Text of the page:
Where Are Pedicabs Used?
Pedicabs used to be fairly popular, but they have dwindled in use due to things like safety concerns, price gouging, complaints from taxi drivers, and the fact that they aren’t that fast. They are commonly used in Asian countries, but also in some large European and North American cities. Nowadays, they are almost always used for tourists and for something novel. However, they also have benefits for the environment and they can be faster if there is a high level of traffic.
Pedicabs are found in just some of the following places:
Canada (Victoria, Vancouver, Toronto)
Mexico (bicitaxi or taxi ecologico)
United States (Green Bay, Austin, Denver, Seattle, etc. many urban centers)
Bangladesh (though they have been banned in many major streets because of accidents)
They are used in places all over the world because they are fun, environmentally sound, and can help people avoid traffic!
Impact of Pedicabs
While they are often used as a novelty transportation in many places in Europe and North America, cycle rickshaws have a stronger impact in many Asian cities. They play an important role in the economy of these cities by providing employment for rural immigrants, helping the poor better their lives for their family’s. Socially, cycle rickshaws have done a lot of good to help the elderly get on bikes, help people run a side business, and provide some extra flavor for tourism. However, pedicabs are a bit controversial as well. Some areas have banned or restricted them out of safety concerns or because they are too slow and add to congestion in cities that don’t have space for them. In some places, they are banned because they don’t fit the modern image for an area (Bangkok) or because they are associated with the idea of colonists overpowering the locals (China under Mao).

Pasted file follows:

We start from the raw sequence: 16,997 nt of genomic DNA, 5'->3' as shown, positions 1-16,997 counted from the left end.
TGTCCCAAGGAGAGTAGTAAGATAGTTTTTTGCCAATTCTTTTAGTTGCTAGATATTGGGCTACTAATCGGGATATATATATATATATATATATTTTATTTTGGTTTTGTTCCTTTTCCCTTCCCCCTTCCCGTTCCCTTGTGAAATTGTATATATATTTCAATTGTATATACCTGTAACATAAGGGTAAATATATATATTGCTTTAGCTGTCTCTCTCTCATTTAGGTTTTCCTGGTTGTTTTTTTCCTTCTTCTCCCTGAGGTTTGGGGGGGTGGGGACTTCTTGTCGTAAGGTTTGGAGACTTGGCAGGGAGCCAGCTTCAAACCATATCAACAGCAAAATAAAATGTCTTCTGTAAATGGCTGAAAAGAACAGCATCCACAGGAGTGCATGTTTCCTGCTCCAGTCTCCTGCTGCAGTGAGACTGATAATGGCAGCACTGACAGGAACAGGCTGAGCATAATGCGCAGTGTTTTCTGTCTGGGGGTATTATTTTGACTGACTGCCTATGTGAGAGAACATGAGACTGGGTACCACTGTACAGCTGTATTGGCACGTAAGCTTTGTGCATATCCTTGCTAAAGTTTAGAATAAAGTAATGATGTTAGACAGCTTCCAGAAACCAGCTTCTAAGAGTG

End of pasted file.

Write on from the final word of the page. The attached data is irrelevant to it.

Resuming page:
In other places, pedicabs must be registered (Taiwan) or only certain ones are banned such as electrical ones in New York or Toronto, but muscle powered ones are still fine.
Finally, rickshaws and pedicabs play a role in many films and artwork while becoming artwork. Rickshaws are often heavily decorated (especially in Dhaka where they are a medium for folk art), and many owners enjoy adding their personality to their main means of employment and transportation. More broadly speaking, pedicabs are often found in films and art. In fact, even if you have never been in one or even seen one for yourself, you’ve likely seen one in a movie, television show or in artwork! They are pretty widespread for something that isn’t as well used anymore.
They may not be what we immediately think of when we think about bicycles, but pedicabs have etched out their place in the world of transportation. They are a fun way to travel around a city or in a more rural place and it is a truly unique experience. Just make sure you don’t get taken in by people overcharging for their services if you decide to give the pedicab a try. Otherwise, have fun!